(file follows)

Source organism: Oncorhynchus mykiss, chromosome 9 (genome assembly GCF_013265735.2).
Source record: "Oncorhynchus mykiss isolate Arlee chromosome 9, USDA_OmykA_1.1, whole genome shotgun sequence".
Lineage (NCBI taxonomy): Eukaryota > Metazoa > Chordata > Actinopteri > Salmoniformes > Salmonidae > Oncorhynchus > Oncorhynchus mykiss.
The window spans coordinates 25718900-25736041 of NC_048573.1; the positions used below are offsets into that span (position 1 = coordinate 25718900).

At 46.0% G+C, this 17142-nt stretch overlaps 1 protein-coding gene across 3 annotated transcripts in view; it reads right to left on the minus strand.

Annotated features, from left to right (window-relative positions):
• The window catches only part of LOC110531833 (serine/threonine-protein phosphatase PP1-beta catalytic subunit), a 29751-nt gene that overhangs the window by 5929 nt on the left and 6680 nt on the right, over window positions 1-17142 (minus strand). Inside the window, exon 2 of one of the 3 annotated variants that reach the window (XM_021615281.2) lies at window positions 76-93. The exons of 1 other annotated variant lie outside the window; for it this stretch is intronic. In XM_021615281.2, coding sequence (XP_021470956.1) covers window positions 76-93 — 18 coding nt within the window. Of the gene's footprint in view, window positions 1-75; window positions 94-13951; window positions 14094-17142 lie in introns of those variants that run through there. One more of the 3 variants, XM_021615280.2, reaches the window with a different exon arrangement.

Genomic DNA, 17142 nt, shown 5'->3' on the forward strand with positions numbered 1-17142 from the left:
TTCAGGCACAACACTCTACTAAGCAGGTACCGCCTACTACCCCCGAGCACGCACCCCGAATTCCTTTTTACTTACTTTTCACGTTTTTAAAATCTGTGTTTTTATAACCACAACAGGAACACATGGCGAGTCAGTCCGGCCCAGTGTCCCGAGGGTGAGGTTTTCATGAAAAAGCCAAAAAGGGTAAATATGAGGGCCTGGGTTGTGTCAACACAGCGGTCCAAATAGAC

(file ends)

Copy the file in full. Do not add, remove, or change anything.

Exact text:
Source organism: Oncorhynchus mykiss, chromosome 9 (genome assembly GCF_013265735.2).
Source record: "Oncorhynchus mykiss isolate Arlee chromosome 9, USDA_OmykA_1.1, whole genome shotgun sequence".
Lineage (NCBI taxonomy): Eukaryota > Metazoa > Chordata > Actinopteri > Salmoniformes > Salmonidae > Oncorhynchus > Oncorhynchus mykiss.
The window spans coordinates 25718900-25736041 of NC_048573.1; the positions used below are offsets into that span (position 1 = coordinate 25718900).

At 46.0% G+C, this 17142-nt stretch overlaps 1 protein-coding gene across 3 annotated transcripts in view; it reads right to left on the minus strand.

Annotated features, from left to right (window-relative positions):
• The window catches only part of LOC110531833 (serine/threonine-protein phosphatase PP1-beta catalytic subunit), a 29751-nt gene that overhangs the window by 5929 nt on the left and 6680 nt on the right, over window positions 1-17142 (minus strand). Inside the window, exon 2 of one of the 3 annotated variants that reach the window (XM_021615281.2) lies at window positions 76-93. The exons of 1 other annotated variant lie outside the window; for it this stretch is intronic. In XM_021615281.2, coding sequence (XP_021470956.1) covers window positions 76-93 — 18 coding nt within the window. Of the gene's footprint in view, window positions 1-75; window positions 94-13951; window positions 14094-17142 lie in introns of those variants that run through there. One more of the 3 variants, XM_021615280.2, reaches the window with a different exon arrangement.

Genomic DNA, 17142 nt, shown 5'->3' on the forward strand with positions numbered 1-17142 from the left:
TTCAGGCACAACACTCTACTAAGCAGGTACCGCCTACTACCCCCGAGCACGCACCCCGAATTCCTTTTTACTTACTTTTCACGTTTTTAAAATCTGTGTTTTTATAACCACAACAGGAACACATGGCGAGTCAGTCCGGCCCAGTGTCCCGAGGGTGAGGTTTTCATGAAAAAGCCAAAAAGGGTAAATATGAGGGCCTGGGTTGTGTCAACACAGCGGTCCAAATAGAC